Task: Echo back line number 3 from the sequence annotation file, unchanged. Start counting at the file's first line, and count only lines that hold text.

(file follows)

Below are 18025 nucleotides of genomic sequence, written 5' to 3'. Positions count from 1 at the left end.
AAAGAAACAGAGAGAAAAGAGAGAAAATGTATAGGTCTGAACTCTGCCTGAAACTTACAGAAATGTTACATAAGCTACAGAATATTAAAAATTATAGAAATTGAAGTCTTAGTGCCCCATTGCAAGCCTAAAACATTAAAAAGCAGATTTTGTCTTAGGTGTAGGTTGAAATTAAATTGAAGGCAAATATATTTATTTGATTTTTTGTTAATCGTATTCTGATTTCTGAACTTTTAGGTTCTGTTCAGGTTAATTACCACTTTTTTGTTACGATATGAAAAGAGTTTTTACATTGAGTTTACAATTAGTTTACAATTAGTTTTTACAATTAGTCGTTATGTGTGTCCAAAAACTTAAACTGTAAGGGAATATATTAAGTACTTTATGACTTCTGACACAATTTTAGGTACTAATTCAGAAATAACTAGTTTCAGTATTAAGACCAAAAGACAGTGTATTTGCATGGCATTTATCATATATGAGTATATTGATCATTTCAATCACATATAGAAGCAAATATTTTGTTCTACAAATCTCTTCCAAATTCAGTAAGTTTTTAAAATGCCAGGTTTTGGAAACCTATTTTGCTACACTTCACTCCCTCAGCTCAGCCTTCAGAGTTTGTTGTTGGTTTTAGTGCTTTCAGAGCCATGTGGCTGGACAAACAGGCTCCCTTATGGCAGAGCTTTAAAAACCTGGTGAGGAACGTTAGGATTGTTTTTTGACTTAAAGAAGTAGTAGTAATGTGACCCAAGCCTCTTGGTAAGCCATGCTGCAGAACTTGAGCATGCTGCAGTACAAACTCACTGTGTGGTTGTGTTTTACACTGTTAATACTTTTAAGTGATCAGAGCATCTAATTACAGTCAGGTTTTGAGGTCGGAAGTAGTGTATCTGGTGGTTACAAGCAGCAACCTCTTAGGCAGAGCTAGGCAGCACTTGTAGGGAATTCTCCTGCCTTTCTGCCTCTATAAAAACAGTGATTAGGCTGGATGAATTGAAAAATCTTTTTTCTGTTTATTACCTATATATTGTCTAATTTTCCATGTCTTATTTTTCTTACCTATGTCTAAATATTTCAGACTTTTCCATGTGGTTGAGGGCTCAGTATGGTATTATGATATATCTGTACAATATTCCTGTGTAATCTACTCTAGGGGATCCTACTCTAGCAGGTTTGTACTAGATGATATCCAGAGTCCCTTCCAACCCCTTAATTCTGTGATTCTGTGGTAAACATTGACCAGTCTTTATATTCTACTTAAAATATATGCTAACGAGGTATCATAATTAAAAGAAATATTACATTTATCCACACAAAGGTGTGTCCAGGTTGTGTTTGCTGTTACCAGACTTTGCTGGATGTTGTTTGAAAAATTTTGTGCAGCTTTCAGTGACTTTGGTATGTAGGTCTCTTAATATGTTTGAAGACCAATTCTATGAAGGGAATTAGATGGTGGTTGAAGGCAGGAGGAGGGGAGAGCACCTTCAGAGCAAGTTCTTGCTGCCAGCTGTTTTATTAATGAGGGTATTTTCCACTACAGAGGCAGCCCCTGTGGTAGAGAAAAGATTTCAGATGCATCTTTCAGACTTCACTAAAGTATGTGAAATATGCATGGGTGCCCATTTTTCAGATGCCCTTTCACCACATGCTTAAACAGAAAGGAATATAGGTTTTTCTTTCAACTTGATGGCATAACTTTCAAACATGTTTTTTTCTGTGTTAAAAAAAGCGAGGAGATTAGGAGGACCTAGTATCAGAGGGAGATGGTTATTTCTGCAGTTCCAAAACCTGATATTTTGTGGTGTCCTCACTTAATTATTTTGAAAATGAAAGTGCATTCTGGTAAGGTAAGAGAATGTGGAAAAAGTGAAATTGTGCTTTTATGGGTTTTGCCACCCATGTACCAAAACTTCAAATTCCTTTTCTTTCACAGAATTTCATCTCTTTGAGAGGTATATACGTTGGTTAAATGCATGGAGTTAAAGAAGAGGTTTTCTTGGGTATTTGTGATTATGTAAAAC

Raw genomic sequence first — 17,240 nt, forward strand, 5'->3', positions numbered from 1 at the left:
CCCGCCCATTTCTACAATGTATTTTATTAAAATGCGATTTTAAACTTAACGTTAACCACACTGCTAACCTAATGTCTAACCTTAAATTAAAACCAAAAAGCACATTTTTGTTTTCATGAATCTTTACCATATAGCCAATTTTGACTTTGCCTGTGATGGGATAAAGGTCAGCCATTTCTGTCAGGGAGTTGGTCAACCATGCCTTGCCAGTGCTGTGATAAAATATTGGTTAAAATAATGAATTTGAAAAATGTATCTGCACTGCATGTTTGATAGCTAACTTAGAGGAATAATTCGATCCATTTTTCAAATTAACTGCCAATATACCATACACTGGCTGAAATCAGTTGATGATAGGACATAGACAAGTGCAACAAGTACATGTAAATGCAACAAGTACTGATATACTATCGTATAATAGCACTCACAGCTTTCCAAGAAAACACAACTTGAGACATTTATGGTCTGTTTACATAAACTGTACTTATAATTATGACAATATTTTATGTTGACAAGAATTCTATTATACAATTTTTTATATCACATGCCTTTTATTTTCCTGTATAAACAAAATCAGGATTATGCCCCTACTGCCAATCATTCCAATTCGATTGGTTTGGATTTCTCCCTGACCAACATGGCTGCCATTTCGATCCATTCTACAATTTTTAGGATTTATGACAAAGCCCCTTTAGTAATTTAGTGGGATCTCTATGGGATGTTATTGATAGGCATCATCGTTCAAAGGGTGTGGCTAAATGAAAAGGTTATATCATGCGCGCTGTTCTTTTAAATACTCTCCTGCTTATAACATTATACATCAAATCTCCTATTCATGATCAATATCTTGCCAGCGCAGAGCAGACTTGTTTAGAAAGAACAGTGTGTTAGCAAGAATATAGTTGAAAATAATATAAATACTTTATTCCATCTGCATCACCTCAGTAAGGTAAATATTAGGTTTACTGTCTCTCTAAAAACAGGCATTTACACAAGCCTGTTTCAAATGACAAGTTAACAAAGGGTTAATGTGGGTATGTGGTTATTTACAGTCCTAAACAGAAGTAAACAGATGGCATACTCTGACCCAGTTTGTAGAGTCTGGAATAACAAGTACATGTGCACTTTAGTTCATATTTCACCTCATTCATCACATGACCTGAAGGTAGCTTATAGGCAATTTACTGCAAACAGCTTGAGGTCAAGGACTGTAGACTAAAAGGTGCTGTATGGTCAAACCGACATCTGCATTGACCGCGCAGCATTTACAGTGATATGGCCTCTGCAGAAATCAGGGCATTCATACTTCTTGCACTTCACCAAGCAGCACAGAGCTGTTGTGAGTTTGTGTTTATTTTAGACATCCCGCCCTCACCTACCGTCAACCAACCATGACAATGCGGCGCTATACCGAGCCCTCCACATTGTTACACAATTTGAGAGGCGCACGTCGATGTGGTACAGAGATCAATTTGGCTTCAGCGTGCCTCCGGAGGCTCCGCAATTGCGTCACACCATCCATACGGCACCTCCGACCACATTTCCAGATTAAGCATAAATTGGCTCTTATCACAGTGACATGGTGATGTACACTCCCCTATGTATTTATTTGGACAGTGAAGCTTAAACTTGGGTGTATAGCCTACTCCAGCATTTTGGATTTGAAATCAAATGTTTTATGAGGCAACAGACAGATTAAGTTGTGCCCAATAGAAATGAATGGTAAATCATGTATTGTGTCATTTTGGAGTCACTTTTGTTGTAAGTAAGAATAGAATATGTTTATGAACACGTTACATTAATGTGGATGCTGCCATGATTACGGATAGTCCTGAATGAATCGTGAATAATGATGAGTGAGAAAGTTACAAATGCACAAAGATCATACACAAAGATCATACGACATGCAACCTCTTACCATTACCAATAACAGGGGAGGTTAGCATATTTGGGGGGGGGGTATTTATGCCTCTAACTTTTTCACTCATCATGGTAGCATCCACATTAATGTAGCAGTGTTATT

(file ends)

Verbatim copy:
Raw genomic sequence first — 17,240 nt, forward strand, 5'->3', positions numbered from 1 at the left: